- It's a small thing, but a nice detail nonetheless: these notebooks come with a variety of labels for archival purposes. I always date my journals after use, so I appreciate this. Another little detail that's a nice touch: the blank version came with a backing sheet that can be used behind the current page, with grid on one side and lines on the other.
Lots o' Labelage
What I don't like:
- Although the pages lay *mostly* flat, there's definitely more of a "hump" than you get with Moleskine notebooks. It's perhaps my favorite feature of Moleskines, and I'm a little disappointed these are as bumpy as they are.
Even held flat...you still have to write into a bump. Don't mind my inky fingers...
- Although I didn't encounter bleed-through or feathering, the pages are very thin (I kind of think they'd be better off making these with fewer pages and thicker paper) and there is a certain amount of show-through.
- The covers are thinner and less substantial feeling than Moleskine. Overall, it just doesn't feel as sleek and ruggedly made as a Moleskine, though that may just be perception. I carried my first one around in a backpack crammed full of other books and odds and ends for two months with no ill effects whatsoever.
- The elastic isn't as...well, elastic.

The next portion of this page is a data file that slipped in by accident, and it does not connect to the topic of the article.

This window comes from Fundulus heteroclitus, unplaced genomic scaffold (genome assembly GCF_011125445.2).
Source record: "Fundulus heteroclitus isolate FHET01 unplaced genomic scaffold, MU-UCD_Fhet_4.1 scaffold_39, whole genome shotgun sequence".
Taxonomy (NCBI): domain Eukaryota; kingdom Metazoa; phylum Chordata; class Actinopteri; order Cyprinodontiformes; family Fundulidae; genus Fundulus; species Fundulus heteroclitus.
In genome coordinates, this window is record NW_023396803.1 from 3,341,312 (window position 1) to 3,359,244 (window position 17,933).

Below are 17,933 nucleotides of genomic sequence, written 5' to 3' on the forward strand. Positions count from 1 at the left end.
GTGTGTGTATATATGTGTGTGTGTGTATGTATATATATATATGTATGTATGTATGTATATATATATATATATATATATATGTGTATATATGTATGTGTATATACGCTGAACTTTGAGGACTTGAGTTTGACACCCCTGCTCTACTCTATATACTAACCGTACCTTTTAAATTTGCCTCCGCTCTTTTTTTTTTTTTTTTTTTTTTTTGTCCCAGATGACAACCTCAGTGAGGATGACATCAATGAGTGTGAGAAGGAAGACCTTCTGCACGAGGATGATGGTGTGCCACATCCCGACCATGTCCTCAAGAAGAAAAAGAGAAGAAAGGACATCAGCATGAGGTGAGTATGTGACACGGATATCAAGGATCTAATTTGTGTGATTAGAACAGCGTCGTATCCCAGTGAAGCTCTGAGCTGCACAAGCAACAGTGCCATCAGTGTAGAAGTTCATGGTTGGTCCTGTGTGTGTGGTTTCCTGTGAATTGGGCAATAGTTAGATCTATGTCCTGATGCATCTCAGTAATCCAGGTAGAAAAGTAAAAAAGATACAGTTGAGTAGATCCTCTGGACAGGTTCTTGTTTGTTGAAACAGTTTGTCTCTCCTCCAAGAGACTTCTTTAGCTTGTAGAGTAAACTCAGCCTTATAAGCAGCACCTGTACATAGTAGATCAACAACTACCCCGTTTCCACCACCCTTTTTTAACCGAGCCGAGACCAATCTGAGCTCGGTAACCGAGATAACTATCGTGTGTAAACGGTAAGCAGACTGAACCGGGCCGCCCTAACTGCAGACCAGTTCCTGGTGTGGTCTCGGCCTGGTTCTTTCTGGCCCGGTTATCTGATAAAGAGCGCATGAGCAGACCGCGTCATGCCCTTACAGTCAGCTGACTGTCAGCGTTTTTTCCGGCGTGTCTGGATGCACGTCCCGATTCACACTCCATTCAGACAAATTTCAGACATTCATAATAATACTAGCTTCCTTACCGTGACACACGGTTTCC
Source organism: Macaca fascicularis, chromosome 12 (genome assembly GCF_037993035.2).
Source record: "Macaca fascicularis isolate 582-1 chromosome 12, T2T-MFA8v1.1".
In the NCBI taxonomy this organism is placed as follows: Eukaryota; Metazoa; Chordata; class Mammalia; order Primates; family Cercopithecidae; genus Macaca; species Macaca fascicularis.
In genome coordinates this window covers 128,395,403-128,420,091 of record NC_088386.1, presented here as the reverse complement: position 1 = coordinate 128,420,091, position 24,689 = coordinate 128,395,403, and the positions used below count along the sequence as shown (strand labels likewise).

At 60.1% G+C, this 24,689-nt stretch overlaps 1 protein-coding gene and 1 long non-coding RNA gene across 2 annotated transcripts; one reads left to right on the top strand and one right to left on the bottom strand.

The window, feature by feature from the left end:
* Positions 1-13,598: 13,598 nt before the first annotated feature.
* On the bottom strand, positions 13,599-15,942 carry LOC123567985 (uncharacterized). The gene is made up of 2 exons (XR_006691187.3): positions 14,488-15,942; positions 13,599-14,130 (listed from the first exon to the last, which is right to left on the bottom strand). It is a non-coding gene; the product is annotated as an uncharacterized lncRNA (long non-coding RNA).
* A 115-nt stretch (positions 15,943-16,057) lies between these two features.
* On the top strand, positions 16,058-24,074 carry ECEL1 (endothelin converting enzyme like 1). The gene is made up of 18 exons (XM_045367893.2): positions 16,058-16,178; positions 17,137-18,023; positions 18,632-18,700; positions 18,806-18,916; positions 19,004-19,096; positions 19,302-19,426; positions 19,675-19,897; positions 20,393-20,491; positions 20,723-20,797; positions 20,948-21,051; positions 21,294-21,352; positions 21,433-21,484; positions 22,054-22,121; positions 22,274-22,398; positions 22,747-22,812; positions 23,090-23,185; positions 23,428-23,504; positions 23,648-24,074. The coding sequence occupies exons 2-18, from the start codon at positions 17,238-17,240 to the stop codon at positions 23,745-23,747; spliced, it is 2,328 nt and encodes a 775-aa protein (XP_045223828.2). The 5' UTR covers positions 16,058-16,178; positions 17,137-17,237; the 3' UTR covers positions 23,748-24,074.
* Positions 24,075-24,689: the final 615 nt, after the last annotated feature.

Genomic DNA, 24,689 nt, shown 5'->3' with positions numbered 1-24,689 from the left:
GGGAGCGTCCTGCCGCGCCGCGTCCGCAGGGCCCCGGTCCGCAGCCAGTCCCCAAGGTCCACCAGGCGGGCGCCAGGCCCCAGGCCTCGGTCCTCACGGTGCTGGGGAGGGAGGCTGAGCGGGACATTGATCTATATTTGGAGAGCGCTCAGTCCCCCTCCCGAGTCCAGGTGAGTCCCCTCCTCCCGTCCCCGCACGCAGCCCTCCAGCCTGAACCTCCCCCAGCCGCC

- When new and newly unwrapped from their protective wrap, these notebooks smell funny. It's sort of a press-board sort of smell. It quickly wears off, fortunately. It's been awhile since I unwrapped a new Moleskine, and I'm sure they have a "new notebook" smell as well, but I don't remember it being objectionable in any way.
- I've experienced some skipping issues: the paper, while very ink friendly for the most part, is pretty sensitive to skin oils. Fountain pen ink may skip on spots where you rested your hand. I sometimes have similar issues with other quality paper, though (i.e. paper that doesn't absorb ink like crazy). It's a trade-off.
- The last eight pages are perforated and can be easily removed. Personally, it's not a feature I imagine I'll use.
- In addition to the numbered pages, there's a blank table of contents page at the front to assist with organizing. At the moment, I'm not sure how I'd use this in a journal. For significant dates, maybe? Dunno. But it's there for those of you who would use such a thing.
They aren't perfect, and I wouldn't declare them a Moleskine killer. For the zillion and a half people who use gel pens or ballpoints and who don't care about the other little features the Leuchtturm1917 offers, Moleskine may remain the better choice. And Moleskines are everywhere, after all. (Even Target, now!) They're convenient.
I'm sold, nonetheless. The Leuchtturm1917 notebooks have most of the features I like about the Moleskine (hard cover, bookmark, elastic, pocket, at least kinda lays flat) and a few others I really appreciate (page numbers, dot grid format), the paper is way better, and none of the drawbacks are utter deal breakers to me. They're my journal of choice for the time being. I just hope the price remains reasonable-ish!
Vitals as reviewed:
249 slightly off-white dot grid pages
Acid-free 80gsm paper
A5 size (5.75 x 8.25")
Designed in Germany, printed and bound in Taiwan